HC Deb 19 November 1997 vol 301 cc196-7W
Mr. McNulty

To ask the Secretary of State for the Environment, Transport and the Regions what research he has(a) commissioned and (b) evaluated on the safety of car airbag systems.[16132]

Ms Glenda Jackson

We continue to collect detailed information on a sample of road accident injuries as part of the Department's research programme, and this allows us to monitor effects such as airbags in cars. To date, we are not aware of any cases of airbags having caused serious injuries in the UK.

In 1993 the Department commissioned TRL to investigate airbag effectiveness. This was largely a review of published research on both airbag testing and airbag performance in the field. By necessity, this review was mainly based on the experience in the USA where airbags, which are required by law, are far more prevalent than in Europe.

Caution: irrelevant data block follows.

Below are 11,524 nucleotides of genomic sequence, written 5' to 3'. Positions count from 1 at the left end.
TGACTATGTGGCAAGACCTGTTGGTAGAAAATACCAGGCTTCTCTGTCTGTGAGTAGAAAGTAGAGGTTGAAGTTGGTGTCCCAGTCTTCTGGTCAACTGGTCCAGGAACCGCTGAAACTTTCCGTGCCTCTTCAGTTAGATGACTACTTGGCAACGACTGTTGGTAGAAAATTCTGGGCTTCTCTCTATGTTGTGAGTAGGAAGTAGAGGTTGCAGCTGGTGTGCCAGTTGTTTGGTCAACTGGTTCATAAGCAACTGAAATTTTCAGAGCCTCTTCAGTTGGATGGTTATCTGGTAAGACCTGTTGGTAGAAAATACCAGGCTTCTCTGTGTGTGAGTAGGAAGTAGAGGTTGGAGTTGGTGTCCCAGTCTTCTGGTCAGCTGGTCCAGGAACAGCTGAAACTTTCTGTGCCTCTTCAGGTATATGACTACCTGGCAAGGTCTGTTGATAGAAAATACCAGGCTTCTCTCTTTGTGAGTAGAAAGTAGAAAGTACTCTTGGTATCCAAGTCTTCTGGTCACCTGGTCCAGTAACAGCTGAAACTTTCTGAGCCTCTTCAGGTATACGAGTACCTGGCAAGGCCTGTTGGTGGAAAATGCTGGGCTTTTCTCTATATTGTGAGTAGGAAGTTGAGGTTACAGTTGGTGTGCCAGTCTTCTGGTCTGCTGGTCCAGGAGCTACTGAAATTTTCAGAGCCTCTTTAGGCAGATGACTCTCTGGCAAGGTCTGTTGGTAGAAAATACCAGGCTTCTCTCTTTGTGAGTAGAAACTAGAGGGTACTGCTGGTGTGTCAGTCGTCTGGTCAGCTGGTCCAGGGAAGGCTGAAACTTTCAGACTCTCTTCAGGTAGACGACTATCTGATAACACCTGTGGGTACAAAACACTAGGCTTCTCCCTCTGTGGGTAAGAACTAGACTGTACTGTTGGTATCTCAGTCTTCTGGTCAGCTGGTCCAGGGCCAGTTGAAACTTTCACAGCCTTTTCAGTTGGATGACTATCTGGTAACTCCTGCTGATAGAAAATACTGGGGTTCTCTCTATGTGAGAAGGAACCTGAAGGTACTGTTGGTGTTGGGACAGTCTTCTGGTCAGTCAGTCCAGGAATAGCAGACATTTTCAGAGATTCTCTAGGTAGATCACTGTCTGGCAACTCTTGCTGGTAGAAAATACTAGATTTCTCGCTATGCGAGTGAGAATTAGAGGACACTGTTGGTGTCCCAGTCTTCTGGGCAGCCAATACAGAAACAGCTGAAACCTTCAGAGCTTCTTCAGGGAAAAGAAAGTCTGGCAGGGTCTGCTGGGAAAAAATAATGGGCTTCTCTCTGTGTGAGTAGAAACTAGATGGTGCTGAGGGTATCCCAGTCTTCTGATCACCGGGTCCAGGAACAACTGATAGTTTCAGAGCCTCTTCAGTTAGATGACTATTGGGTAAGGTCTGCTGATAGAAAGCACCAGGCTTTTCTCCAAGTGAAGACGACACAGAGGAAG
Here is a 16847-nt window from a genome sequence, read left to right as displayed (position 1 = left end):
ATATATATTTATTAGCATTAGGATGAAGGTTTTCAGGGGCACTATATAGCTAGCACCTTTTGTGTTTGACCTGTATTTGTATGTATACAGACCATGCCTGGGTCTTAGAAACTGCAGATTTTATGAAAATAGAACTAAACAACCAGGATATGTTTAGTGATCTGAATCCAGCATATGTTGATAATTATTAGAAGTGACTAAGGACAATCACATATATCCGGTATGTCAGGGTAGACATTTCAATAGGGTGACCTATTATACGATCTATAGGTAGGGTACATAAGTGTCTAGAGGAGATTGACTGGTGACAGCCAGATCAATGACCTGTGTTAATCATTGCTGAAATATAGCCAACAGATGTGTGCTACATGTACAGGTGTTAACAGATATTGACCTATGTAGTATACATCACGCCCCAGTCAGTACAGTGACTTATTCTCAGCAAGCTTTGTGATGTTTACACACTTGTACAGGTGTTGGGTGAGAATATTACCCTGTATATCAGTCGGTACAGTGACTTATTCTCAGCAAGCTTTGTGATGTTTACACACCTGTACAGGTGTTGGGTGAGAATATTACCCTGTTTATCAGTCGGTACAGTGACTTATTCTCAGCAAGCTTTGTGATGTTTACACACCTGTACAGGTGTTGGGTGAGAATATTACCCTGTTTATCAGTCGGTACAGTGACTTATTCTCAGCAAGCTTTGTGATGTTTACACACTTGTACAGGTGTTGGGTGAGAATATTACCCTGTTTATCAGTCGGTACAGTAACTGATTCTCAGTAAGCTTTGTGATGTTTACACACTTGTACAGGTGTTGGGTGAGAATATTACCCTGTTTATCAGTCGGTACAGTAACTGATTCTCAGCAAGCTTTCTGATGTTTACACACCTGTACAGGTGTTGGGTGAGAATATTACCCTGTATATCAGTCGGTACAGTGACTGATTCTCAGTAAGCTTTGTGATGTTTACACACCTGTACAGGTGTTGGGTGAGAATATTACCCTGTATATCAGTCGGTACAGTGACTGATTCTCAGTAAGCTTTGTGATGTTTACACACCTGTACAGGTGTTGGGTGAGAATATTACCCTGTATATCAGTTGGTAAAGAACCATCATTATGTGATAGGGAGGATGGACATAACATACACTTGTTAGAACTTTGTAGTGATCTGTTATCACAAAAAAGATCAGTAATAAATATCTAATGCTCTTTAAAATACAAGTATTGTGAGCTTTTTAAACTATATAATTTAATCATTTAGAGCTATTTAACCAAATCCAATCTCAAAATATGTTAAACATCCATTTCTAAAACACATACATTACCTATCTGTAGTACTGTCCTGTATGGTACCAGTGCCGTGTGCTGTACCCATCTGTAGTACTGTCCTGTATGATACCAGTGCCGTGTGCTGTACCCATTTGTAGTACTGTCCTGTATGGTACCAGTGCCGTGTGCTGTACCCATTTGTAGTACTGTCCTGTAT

US airbags tend to be more aggressive than those in Europe, as the US seat belt wearing rate is low and airbags are designed to be the primary source of protection. TRL therefore also looked at the sample of accidents in the UK to establish the role which airbags had played. However, the number of accidents examined was small, and there was insufficient evidence to reach a conclusion on the efficacy of airbags in European cars. The results of this study were part of a wider European paper presented at the Enhanced Safety Vehicles conference in 1996. TRL also carried out some very limited laboratory testing to supplement the information already available for grossly out of position occupants where there is a considerable injury risk.

Overall, international research indicates that airbags reduce the risk of serious head and chest injuries for vehicle occupants and any adverse effects are minimised if the vehicle occupants use their seat belt correctly and sit as far from the airbag as is comfortably possible. In particular rear facing child restraints should never be used in a front facing passenger position where an airbag is fitted.